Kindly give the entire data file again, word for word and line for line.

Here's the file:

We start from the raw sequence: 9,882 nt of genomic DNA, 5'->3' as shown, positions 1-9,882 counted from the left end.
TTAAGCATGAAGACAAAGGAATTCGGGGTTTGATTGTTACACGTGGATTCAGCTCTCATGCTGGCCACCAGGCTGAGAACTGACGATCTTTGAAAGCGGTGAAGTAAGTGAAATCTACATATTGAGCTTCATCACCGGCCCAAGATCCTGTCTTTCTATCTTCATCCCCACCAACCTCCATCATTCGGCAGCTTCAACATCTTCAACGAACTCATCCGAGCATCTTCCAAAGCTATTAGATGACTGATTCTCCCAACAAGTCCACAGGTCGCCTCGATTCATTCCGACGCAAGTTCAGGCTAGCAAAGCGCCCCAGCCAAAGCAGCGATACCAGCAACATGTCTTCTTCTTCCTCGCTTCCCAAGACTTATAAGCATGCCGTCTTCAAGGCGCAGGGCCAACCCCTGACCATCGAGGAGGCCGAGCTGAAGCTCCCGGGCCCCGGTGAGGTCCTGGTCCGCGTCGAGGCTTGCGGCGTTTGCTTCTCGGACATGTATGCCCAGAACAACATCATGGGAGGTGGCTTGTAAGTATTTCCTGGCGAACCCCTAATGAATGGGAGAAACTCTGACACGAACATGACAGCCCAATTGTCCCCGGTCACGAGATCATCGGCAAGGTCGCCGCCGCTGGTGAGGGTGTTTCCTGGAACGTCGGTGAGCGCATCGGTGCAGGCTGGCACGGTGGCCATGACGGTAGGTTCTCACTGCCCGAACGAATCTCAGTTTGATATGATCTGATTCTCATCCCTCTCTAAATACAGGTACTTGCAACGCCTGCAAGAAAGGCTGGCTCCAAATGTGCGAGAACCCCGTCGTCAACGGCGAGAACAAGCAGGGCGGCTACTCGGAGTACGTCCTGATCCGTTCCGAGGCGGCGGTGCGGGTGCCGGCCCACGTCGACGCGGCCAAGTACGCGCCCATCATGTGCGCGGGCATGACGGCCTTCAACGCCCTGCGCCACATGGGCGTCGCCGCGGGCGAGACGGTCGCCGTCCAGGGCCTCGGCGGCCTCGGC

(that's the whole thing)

We start from the raw sequence: 9,882 nt of genomic DNA, 5'->3' as shown, positions 1-9,882 counted from the left end.
TTAAGCATGAAGACAAAGGAATTCGGGGTTTGATTGTTACACGTGGATTCAGCTCTCATGCTGGCCACCAGGCTGAGAACTGACGATCTTTGAAAGCGGTGAAGTAAGTGAAATCTACATATTGAGCTTCATCACCGGCCCAAGATCCTGTCTTTCTATCTTCATCCCCACCAACCTCCATCATTCGGCAGCTTCAACATCTTCAACGAACTCATCCGAGCATCTTCCAAAGCTATTAGATGACTGATTCTCCCAACAAGTCCACAGGTCGCCTCGATTCATTCCGACGCAAGTTCAGGCTAGCAAAGCGCCCCAGCCAAAGCAGCGATACCAGCAACATGTCTTCTTCTTCCTCGCTTCCCAAGACTTATAAGCATGCCGTCTTCAAGGCGCAGGGCCAACCCCTGACCATCGAGGAGGCCGAGCTGAAGCTCCCGGGCCCCGGTGAGGTCCTGGTCCGCGTCGAGGCTTGCGGCGTTTGCTTCTCGGACATGTATGCCCAGAACAACATCATGGGAGGTGGCTTGTAAGTATTTCCTGGCGAACCCCTAATGAATGGGAGAAACTCTGACACGAACATGACAGCCCAATTGTCCCCGGTCACGAGATCATCGGCAAGGTCGCCGCCGCTGGTGAGGGTGTTTCCTGGAACGTCGGTGAGCGCATCGGTGCAGGCTGGCACGGTGGCCATGACGGTAGGTTCTCACTGCCCGAACGAATCTCAGTTTGATATGATCTGATTCTCATCCCTCTCTAAATACAGGTACTTGCAACGCCTGCAAGAAAGGCTGGCTCCAAATGTGCGAGAACCCCGTCGTCAACGGCGAGAACAAGCAGGGCGGCTACTCGGAGTACGTCCTGATCCGTTCCGAGGCGGCGGTGCGGGTGCCGGCCCACGTCGACGCGGCCAAGTACGCGCCCATCATGTGCGCGGGCATGACGGCCTTCAACGCCCTGCGCCACATGGGCGTCGCCGCGGGCGAGACGGTCGCCGTCCAGGGCCTCGGCGGCCTCGGC